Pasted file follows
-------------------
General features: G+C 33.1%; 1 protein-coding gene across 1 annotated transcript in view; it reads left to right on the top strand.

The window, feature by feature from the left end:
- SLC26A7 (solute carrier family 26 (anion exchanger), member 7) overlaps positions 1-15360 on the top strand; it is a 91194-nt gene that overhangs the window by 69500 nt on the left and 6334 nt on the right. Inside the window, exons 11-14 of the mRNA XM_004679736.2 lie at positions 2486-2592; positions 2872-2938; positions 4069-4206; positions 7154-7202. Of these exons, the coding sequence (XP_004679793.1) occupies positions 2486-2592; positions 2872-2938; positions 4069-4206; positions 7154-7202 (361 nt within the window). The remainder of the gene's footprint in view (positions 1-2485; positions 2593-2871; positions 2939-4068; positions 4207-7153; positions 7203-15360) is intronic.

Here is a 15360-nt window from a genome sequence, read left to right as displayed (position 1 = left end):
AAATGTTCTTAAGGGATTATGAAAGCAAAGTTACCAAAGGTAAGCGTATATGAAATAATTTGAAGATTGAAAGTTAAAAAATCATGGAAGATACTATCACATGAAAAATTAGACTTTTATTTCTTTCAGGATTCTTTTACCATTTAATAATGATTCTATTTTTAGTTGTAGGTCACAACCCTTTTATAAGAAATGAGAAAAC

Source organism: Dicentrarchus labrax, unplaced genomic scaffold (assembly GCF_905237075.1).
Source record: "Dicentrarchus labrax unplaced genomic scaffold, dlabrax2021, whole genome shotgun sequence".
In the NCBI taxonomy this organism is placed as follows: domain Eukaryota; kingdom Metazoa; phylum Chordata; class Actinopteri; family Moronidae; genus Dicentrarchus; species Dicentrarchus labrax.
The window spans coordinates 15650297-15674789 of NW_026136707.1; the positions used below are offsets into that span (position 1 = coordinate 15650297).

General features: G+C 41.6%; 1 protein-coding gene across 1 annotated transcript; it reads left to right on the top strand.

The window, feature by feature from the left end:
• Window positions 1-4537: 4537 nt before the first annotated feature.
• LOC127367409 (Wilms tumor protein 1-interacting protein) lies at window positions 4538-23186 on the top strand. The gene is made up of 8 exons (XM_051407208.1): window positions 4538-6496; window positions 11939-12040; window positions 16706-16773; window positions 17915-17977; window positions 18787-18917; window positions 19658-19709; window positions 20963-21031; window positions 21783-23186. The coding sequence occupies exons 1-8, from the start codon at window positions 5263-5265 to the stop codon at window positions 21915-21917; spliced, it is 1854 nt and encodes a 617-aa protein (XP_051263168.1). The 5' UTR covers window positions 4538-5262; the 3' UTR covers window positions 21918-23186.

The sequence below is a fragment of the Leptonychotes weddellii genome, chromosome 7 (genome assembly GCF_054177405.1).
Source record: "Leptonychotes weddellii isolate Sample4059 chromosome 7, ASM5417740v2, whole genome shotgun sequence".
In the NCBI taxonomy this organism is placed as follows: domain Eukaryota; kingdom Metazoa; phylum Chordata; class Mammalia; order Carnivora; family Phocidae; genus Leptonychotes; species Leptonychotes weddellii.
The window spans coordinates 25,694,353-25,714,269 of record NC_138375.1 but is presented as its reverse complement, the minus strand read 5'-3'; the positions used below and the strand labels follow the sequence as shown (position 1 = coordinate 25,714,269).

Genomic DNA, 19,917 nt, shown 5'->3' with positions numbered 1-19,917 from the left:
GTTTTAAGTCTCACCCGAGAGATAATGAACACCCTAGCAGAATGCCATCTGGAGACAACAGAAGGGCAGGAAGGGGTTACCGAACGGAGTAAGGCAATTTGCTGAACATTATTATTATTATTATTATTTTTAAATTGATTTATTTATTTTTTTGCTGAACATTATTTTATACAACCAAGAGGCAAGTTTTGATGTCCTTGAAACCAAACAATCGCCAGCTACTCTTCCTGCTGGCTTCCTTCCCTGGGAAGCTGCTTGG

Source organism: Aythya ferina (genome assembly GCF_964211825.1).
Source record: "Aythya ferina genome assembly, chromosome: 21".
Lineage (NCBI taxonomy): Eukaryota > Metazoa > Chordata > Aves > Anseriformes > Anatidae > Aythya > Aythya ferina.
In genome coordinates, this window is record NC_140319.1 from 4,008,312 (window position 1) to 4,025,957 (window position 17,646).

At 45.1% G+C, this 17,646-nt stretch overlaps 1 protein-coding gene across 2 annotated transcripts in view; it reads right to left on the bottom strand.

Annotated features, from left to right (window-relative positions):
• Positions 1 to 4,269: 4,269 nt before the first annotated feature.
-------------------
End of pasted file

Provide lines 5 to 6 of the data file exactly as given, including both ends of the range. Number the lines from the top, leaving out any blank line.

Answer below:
AAATGTTCTTAAGGGATTATGAAAGCAAAGTTACCAAAGGTAAGCGTATATGAAATAATTTGAAGATTGAAAGTTAAAAAATCATGGAAGATACTATCACATGAAAAATTAGACTTTTATTTCTTTCAGGATTCTTTTACCATTTAATAATGATTCTATTTTTAGTTGTAGGTCACAACCCTTTTATAAGAAATGAGAAAAC

Source organism: Dicentrarchus labrax, unplaced genomic scaffold (assembly GCF_905237075.1).